3. Looks like a good podcast. Will definitely be listening to it.
     
    Quick Background: Grew up in the church, served a mission, married in the temple…
     
    I had a personal experience many years ago which triggered my coming to the realization that I didn’t believe in the church. In the last four to five years I’ve spent this time in discovery, diving into what I (at this point in my life) believe. As a father and husband it initially threw a wrench into the marriage, but as I discussed with my wife my experiences, beliefs and feelings towards our supreme being’s role in our lives the relationship slowly but surely got better. I guess it helps that I continue to support my wife and go to church with the family 95% of the time. I just never wanted to be “that guy” who stayed home in defiance to make a point, besides I agree with many of the values, goals, and basic teachings of the church so it’s not that big of a deal to me anyways to be there.
     
    I’ve read many articles, historical accounts, journals, books ect. regarding church history. As a “non-believer” the inconsistencies don’t bother me in the least because again, I believe in many of the modern day messages of the church.
     
     I’ve never hid or had an issue telling the bishop or members of the church that I don’t believe in the discourse. To keep my integrity in check I’m always open and honest with them or anyone else in the church. If I get called to do a talk I let them know I’m happy to give one but I’ll be tailoring it to fit my belief system. Within either this website or Mormon Stories I believe I recall on a couple occasion guests talking about the danger of being open with unorthodox beliefs because it may upset the heard so to speak and have relational impacts. I guess I’m the anomaly as it really doesn’t bother me as to what the others may think or feel about me or my family. If they have a problem with me enough that they avoid me, then so be it-probably not the caliber of person I’d want to be around anyways. Beside I don’t go to church to feel like I belong to a club.
     
    I’ve listened to stories on this website as well as many other where people feel stuck or worried about leaving. It’s hard for me to relate but it’s nice for places like this website to exist to give them an outlet to people with similar beliefs and thoughts.
     
    Keep up the good work.

    1. I’ve had similar experience being fairly open with people, including with Bishops and the Stake President.  I find that irritating people quickly stop asking me questions when they know deep down they really don’t want to hear my answers.  The questions and challenges just stop.  I’m perfectly comfortable and at peace with the boogeyman that lives in their closet — doubts and controversy.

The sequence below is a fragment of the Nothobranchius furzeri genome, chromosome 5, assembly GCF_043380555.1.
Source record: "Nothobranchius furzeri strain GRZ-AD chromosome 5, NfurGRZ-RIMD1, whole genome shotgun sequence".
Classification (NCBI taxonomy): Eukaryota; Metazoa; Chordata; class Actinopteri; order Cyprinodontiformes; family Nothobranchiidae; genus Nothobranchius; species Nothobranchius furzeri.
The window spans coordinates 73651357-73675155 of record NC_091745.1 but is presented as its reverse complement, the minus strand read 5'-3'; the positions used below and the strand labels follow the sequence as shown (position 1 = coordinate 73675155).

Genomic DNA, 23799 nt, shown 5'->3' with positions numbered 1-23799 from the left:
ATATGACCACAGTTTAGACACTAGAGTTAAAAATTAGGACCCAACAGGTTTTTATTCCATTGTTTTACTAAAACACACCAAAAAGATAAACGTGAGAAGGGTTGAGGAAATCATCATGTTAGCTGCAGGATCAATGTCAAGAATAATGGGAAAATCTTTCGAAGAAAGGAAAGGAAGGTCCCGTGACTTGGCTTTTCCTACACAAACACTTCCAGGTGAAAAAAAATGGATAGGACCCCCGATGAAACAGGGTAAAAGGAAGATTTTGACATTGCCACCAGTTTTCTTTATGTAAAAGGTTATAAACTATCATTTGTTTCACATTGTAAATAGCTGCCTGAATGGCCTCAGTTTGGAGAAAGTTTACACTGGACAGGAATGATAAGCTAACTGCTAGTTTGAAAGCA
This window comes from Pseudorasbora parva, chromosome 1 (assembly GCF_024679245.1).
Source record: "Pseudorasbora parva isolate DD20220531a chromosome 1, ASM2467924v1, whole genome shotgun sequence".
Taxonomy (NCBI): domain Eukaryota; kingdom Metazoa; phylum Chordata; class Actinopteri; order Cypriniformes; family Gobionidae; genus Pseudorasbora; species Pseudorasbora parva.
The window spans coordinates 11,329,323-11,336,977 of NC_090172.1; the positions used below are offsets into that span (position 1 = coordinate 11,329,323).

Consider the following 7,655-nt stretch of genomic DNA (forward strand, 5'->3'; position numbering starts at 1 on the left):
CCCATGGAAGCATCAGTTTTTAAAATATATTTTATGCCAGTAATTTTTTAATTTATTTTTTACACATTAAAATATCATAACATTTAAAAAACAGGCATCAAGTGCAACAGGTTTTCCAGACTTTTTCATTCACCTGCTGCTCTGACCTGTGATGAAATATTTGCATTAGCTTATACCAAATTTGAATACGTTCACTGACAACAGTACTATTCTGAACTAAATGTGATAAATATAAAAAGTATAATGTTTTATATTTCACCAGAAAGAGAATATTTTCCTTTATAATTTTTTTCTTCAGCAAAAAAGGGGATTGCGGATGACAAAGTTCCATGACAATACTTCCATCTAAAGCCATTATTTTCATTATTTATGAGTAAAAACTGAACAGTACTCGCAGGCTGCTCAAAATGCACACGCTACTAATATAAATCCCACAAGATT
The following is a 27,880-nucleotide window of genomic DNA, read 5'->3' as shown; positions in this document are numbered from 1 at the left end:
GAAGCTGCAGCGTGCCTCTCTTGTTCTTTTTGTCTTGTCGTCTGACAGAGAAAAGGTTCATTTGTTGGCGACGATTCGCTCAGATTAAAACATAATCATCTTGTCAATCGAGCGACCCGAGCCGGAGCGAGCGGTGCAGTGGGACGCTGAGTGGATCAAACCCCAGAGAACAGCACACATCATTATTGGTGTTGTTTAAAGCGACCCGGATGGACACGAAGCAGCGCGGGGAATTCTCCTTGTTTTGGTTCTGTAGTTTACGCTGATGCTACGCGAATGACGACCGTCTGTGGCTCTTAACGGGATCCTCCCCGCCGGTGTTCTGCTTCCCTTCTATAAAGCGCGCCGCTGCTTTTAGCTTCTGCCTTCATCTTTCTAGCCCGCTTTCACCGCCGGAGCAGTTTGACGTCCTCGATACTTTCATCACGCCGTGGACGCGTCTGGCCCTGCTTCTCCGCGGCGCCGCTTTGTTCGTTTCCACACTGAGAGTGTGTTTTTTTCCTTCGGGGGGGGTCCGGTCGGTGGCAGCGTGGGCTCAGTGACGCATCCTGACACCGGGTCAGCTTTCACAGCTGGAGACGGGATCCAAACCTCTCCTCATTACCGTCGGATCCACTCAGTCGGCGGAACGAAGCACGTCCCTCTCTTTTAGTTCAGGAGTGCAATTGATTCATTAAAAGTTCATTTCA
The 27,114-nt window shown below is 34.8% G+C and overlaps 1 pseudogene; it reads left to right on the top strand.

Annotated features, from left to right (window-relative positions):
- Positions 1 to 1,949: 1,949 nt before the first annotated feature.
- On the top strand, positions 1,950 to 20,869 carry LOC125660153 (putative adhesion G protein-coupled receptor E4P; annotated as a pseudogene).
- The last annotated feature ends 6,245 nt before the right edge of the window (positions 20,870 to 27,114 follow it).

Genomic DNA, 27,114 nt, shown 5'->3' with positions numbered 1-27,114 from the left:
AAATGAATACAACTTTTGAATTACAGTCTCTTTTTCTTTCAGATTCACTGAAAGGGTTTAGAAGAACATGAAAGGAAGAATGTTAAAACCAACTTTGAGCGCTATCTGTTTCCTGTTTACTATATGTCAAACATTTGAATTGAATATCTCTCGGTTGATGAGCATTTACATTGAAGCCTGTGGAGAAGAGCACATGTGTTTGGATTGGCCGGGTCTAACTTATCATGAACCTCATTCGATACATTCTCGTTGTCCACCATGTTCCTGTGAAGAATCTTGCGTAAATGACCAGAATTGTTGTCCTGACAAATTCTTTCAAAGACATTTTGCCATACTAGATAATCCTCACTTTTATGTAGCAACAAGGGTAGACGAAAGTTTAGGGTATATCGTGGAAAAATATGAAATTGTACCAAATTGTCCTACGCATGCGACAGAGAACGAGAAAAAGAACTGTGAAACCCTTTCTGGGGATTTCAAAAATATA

The most important thing about my being accepted, in my experience so far, is that I show up.  That’s the main thing (I live outside the Mormon corridor though).  I am comfortable with my personal views and only tend to share them when it is positive and constructive.  I am happy about being there at Church, which honestly isn’t the case for many more-believing members.  I participate.  I help out when I can.  I try to be a good part of the community.  I try not to interfere with anyone else’s faith journey unless they ask for my insight, or seem to be upset about something I might be able to help them with.

      But all that works for me because, in the end, I like being there.  I find value in being a part of my ward and the LDS community.  A lot of my ability to belong and blend in would be tough if I didn’t like it so much.  It’s a calculation that everyone has to make.  Is the benefit greater than the cost?  For me it is, on my own terms.

  4. Very insightful discussion. I always enjoy Brian Johnston’s contributions. It is surprising to me given that I have had my name removed from the records of the church and I arranged with my wife that the kids only go to church every other week. If I went through different circumstances I might be in a very different situation today, but I imagine I would have a similar view on things. Kinda wish I had gone through Brain’s military faith crisis first. 🙁

    For example, if I had known about these online support groups for those in a Mormon faith crisis I probably would still be at least partially active. Or if my wife felt the same way I do about church then the kids would probably just keep going to church every Sunday. I really believe that people genuinely make the best decision for themselves that they can given the circumstances. Because of this, I really appreciate the panel making sure to present their understanding of people who decide to leave or stay either way.